"It's been an adjustment," Brown said. "I'm learning the playbook, getting a lot of reps, picking up on the concepts and learning to play faster."

Jeff Scott was asked about whether he can be counted on to produce from day one and his ball skills improvement.

"Jaron has that fast twitch that you really look for," Scott said. "He's nowhere close to his potential. He did not play in a spread scheme in high school, so it's been new for him, but he pays attention in our meetings and every day he's learning," Scott said. "We're excited about his potential. He has a really high ceiling."

Obviously he's never played in a game before, so you know that. But we're preparing him, and I think as the year goes on his role will increase. He'll be given a little bit out there at the beginning, and we'll see how he responds. But he's a guy I expect as the year goes on will become a bigger and bigger factor for us.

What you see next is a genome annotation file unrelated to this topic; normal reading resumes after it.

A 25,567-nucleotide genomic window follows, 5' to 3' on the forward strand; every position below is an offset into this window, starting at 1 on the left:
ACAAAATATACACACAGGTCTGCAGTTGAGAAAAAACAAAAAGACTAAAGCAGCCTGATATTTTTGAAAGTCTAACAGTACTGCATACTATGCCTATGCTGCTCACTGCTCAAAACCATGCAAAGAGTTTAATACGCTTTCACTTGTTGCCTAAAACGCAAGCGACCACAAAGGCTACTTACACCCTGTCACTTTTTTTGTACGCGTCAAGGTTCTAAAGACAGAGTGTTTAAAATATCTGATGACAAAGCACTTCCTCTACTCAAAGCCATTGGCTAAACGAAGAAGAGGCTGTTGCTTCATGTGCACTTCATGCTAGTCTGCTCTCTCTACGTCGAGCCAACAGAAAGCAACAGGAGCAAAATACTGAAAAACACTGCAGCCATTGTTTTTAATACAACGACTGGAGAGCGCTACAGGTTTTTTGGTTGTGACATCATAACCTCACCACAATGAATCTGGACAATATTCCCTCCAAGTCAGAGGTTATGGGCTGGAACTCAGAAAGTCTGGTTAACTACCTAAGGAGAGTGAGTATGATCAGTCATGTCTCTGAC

In the spring, and in the fall of last year on the scout team, he liked to catch everything with his body. We've really been working on him getting his hands out in front of his body and framing the ball. He's done a really good job with that.

Coach Swinney compares him to Derrick Hamilton:

"That Jaron Brown is going to be some kind of dynamite football player," Swinney said. "It's really starting to click for him.

"He was a raw kid when he came in here. He really took advantage of his redshirt," he said. "I think (he) will be a Derrick Hamilton kind of player.

"I think he's got better ball skills than Derrick. He's got those similar traits and athleticism that Derrick had."